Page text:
## Introducing: AGBWC2 Statistic (Currently 9 for the Royals!)

Introducing (or perhaps re-introducing plagiaristically!) the Aggregate Games Behind Wild Card Second Spot stat! AGBWC2!

This tells you how desperate your dreams to be in the play-in game are. If you are a long way behind the team currently holding the slot, AGBWC2 goes up. If there are a lot of teams in front of you, AGBWC2 goes up. And if most of the teams are closer to the current slot holder than they are to you, AGBWC2 goes up too.

AGBWC2 (from now on, just AGB, since after all we're Royals fans with small dreams) is defined as the sum of all the games behind you are of all the teams in front of you. So say the standings look like this:

Alpha holding the WC2 slot;

Beta one game behind Alpha;

Royals 4 games behind Alpha.

Then AGB for the Royals is 4 (games behind Alpha) + 3 (games behind Beta) = 7.

The "3" above can't just be read off the current wild card standings; you have to subtract each intermediate teams' GB from how far the Royals are behind. For example, if there are five teams all tied for the WC2 slot, and you're three games behind each of them, your AGB is 3 * 5 = 15. If you are immediately behind the slot-holder, then AGB = GB.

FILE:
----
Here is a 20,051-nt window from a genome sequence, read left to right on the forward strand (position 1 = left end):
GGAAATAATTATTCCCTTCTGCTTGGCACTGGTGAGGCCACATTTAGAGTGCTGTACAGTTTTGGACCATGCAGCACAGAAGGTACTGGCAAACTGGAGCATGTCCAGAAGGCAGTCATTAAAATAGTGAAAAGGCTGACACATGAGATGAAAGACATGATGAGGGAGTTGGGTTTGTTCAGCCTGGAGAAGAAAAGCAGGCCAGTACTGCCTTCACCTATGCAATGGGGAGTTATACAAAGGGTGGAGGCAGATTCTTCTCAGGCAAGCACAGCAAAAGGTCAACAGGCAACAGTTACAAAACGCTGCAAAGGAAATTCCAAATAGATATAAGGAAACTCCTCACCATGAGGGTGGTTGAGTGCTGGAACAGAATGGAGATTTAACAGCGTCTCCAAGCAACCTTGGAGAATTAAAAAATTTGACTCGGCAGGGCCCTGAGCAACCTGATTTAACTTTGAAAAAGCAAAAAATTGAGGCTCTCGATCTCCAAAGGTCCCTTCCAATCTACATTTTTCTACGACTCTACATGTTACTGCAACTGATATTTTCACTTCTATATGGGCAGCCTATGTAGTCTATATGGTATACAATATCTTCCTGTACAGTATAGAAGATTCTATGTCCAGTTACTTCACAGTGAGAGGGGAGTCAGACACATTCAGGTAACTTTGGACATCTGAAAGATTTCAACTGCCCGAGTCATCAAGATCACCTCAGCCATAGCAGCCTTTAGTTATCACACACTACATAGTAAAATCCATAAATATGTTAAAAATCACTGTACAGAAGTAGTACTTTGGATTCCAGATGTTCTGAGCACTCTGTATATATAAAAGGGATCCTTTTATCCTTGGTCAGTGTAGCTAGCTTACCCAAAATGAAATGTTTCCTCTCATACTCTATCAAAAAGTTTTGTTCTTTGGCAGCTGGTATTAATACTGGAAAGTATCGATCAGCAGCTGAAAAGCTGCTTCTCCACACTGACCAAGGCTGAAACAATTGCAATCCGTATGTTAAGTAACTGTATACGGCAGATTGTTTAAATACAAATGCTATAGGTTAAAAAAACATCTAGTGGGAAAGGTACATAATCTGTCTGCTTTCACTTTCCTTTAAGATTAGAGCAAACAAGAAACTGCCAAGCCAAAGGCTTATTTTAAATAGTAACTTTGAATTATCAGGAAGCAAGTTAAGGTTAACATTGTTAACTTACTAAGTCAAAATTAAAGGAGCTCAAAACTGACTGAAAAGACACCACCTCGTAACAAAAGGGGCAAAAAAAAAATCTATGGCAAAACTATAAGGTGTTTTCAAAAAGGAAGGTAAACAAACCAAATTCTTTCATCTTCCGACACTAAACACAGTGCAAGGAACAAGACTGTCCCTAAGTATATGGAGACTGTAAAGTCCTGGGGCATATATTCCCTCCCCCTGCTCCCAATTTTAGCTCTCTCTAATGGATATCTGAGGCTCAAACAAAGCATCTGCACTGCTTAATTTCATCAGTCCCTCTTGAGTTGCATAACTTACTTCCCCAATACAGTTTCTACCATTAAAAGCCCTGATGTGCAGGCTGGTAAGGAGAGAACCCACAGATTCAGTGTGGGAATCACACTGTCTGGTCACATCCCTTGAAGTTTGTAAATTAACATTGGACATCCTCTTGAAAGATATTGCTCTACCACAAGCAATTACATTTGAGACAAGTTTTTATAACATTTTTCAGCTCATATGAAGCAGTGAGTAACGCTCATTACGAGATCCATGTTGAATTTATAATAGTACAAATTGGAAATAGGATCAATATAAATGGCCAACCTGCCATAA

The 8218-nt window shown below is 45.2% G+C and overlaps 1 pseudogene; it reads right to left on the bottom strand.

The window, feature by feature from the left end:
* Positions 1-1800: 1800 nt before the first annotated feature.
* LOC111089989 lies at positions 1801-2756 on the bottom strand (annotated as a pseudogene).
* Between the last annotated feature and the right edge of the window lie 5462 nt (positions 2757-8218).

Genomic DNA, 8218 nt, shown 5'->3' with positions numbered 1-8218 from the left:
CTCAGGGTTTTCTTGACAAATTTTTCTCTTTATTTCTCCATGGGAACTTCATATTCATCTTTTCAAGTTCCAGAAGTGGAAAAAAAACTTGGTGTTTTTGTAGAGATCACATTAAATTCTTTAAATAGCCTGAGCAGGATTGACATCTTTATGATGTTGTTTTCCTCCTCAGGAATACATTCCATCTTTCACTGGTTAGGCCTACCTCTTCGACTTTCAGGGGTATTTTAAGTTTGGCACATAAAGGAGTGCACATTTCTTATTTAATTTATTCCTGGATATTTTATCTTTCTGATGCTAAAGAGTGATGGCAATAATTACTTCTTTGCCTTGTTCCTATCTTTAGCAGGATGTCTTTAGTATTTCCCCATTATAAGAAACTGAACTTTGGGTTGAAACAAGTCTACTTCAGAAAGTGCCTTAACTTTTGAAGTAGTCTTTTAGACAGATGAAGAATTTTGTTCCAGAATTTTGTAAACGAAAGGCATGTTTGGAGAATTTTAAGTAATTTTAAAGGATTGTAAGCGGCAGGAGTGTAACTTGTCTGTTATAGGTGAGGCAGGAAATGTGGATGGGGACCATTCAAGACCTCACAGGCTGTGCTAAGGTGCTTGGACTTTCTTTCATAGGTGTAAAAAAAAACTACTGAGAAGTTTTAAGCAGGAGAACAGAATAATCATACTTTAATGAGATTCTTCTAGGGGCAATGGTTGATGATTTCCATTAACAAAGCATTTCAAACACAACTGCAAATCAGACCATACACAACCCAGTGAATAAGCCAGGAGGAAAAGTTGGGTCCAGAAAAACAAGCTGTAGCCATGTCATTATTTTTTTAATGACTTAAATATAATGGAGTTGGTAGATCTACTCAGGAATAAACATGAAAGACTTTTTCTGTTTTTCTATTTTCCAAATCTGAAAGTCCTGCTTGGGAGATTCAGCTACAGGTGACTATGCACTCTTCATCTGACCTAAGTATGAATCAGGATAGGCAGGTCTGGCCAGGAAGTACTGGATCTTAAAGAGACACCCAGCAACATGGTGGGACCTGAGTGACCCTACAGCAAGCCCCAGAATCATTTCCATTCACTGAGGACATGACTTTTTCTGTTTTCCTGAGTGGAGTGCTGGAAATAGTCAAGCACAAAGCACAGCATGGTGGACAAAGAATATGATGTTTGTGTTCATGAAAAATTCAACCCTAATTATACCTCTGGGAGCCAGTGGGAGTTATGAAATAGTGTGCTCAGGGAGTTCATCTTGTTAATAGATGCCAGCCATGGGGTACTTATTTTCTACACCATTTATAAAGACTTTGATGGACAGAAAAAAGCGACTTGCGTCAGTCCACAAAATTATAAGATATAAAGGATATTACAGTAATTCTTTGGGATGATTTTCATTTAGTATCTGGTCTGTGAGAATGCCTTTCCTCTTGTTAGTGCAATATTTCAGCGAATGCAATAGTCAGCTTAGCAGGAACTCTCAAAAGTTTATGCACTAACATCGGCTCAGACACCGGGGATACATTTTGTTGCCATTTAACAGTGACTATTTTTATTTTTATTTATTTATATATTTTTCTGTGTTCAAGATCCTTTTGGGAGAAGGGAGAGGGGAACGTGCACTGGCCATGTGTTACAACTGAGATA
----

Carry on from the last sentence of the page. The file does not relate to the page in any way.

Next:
The current AGB for the Royals is 2 + 1.5 + 1 (NYY,BAL,CLE, respectively) + 4.5 (the Royals behind Tampa) = 9.

This is actually one of the best AGBs the Royals have had in a while, but there's not much season left. The proper scaled metric would be dividing the AGB by the square root of the games left (assuming random walks so the variance goes as root(n)). The closest the Royals got in recent months was on August 12: OAK had the WC2 slot, and we were barely behind TAM and BAL, for an AGB of 11.5, with 66 games to play, for AGB/root(G) = 1.69. That value today is about 1.8, because of the few games left.

To really get a probability, the games behind each team would basically be multiplied together (since the odds of a biased random walk overtaking m other random walkers would decrease multiplicatively with m). It's actually possible to roughly do this; you get a convolution of something called incomplete beta functions, which are really not friendly creatures.

But the AGB above is good enough for just keeping track of the Royals' progress. Nine is pretty good; but it's pretty late.

This FanPost was written by a member of the Royals Review community. It does not necessarily reflect the views of the editors and writers of this site.

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